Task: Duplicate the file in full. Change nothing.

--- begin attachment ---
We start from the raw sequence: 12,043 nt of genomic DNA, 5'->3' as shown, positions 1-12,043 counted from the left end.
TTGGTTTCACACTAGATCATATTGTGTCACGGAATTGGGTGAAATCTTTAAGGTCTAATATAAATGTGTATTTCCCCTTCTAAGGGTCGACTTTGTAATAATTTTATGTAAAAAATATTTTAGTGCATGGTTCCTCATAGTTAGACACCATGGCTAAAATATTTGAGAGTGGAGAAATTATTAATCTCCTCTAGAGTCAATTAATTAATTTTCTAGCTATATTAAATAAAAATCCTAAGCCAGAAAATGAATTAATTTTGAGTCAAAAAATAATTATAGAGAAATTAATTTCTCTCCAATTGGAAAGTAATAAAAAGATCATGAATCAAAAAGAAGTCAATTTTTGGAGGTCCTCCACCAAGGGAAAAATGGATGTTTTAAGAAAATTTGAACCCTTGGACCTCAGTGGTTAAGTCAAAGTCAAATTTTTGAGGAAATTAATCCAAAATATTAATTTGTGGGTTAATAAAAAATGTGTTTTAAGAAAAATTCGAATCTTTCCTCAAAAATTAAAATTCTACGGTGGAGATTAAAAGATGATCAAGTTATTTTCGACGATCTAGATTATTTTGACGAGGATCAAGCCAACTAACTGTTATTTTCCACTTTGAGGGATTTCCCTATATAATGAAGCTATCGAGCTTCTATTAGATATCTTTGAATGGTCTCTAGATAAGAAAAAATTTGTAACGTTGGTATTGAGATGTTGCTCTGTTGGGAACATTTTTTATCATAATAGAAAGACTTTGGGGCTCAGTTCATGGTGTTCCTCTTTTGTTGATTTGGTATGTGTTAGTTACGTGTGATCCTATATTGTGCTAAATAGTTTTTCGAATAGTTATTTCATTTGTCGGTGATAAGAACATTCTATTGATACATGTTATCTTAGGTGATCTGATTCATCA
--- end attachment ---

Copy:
We start from the raw sequence: 12,043 nt of genomic DNA, 5'->3' as shown, positions 1-12,043 counted from the left end.
TTGGTTTCACACTAGATCATATTGTGTCACGGAATTGGGTGAAATCTTTAAGGTCTAATATAAATGTGTATTTCCCCTTCTAAGGGTCGACTTTGTAATAATTTTATGTAAAAAATATTTTAGTGCATGGTTCCTCATAGTTAGACACCATGGCTAAAATATTTGAGAGTGGAGAAATTATTAATCTCCTCTAGAGTCAATTAATTAATTTTCTAGCTATATTAAATAAAAATCCTAAGCCAGAAAATGAATTAATTTTGAGTCAAAAAATAATTATAGAGAAATTAATTTCTCTCCAATTGGAAAGTAATAAAAAGATCATGAATCAAAAAGAAGTCAATTTTTGGAGGTCCTCCACCAAGGGAAAAATGGATGTTTTAAGAAAATTTGAACCCTTGGACCTCAGTGGTTAAGTCAAAGTCAAATTTTTGAGGAAATTAATCCAAAATATTAATTTGTGGGTTAATAAAAAATGTGTTTTAAGAAAAATTCGAATCTTTCCTCAAAAATTAAAATTCTACGGTGGAGATTAAAAGATGATCAAGTTATTTTCGACGATCTAGATTATTTTGACGAGGATCAAGCCAACTAACTGTTATTTTCCACTTTGAGGGATTTCCCTATATAATGAAGCTATCGAGCTTCTATTAGATATCTTTGAATGGTCTCTAGATAAGAAAAAATTTGTAACGTTGGTATTGAGATGTTGCTCTGTTGGGAACATTTTTTATCATAATAGAAAGACTTTGGGGCTCAGTTCATGGTGTTCCTCTTTTGTTGATTTGGTATGTGTTAGTTACGTGTGATCCTATATTGTGCTAAATAGTTTTTCGAATAGTTATTTCATTTGTCGGTGATAAGAACATTCTATTGATACATGTTATCTTAGGTGATCTGATTCATCA